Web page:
Blachana, LLC v. Bureau of Labor and Industries, 250 OrApp 80 (2012)

Holding:   BOLI erred in finding that Blachana, which operated a restaurant and bar, was a “successor to the business” of NW Sportsbar, and, therefore, liable for wage claims brought against the former business.

1)  “(W)e determine the legislature’s intended meaning of the relevant statutory text (cite omitted) by examining the text and context of the statute, including any relevant legislative history, and, if ambiguity remains after that examination, resorting to applicable statutory construction canons.” citing State v. Gaines. at p. 85.

2)   Courts give statutory terms their “plain, natural, and ordinary meaning unless the text or context indicates that another meaning was intended.” at p. 86.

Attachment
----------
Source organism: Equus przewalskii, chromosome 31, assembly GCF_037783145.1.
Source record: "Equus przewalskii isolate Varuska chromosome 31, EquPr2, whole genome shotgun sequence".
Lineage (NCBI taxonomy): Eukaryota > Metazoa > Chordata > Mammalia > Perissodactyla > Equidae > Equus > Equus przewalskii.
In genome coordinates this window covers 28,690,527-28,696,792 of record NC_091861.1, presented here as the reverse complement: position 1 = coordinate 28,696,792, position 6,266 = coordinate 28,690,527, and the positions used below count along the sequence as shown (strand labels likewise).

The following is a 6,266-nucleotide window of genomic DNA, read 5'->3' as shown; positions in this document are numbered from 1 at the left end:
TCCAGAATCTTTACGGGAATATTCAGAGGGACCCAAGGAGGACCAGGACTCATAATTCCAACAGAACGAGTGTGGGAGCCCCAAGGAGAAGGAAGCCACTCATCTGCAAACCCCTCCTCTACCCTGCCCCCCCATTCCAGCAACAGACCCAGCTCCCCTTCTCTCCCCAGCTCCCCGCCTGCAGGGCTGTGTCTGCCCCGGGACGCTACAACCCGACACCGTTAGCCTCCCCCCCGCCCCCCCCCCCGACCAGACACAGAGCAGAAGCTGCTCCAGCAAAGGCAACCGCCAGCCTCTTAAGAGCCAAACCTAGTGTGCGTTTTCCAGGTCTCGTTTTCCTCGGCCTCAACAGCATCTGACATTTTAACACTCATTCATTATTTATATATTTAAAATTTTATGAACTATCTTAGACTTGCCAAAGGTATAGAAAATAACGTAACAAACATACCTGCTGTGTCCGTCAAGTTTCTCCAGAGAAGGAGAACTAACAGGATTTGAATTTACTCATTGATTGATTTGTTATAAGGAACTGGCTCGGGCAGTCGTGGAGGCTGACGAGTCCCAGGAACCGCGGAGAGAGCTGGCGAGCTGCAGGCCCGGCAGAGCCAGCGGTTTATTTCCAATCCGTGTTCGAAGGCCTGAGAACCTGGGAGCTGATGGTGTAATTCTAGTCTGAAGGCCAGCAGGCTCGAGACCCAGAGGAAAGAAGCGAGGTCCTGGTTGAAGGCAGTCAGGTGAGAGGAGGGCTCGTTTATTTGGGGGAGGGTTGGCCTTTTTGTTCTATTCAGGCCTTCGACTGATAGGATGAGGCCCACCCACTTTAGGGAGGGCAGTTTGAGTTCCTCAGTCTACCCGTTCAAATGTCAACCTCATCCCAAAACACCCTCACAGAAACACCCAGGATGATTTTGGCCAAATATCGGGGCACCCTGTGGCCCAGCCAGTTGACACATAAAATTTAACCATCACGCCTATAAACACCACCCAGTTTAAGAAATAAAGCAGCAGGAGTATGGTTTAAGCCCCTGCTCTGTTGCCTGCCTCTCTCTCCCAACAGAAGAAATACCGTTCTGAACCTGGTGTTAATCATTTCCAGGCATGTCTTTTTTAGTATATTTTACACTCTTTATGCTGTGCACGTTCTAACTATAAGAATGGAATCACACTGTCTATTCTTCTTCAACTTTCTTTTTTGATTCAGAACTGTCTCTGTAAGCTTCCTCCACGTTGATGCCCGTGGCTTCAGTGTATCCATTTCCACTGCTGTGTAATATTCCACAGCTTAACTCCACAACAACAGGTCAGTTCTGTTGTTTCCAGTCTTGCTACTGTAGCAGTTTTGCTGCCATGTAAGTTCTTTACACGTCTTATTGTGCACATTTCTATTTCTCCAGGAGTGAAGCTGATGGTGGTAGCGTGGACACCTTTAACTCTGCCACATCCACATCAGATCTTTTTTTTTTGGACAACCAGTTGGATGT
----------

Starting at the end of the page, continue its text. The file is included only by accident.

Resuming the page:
3)   “We give words that have well-defined legal meaning those meanings.” at p. 86.

4)   If there are no statutory definitions provided, Courts “look to definitions from dictionaries in use at the time the statute was enacted * * *.” at p. 86.

5)  Legislature’s use of the word “or” suggests that the lawmakers intended that the two clauses contained in the sentence are “intended to be disjunctive and distinctive.” If the Court concludes that this is so, it should avoid an interpretation that renders the clauses repetitive. at pp. 87-88.

6)  The common law “sometimes is helpful in providing a backdrop against which the statute was enacted.” at p. 88.

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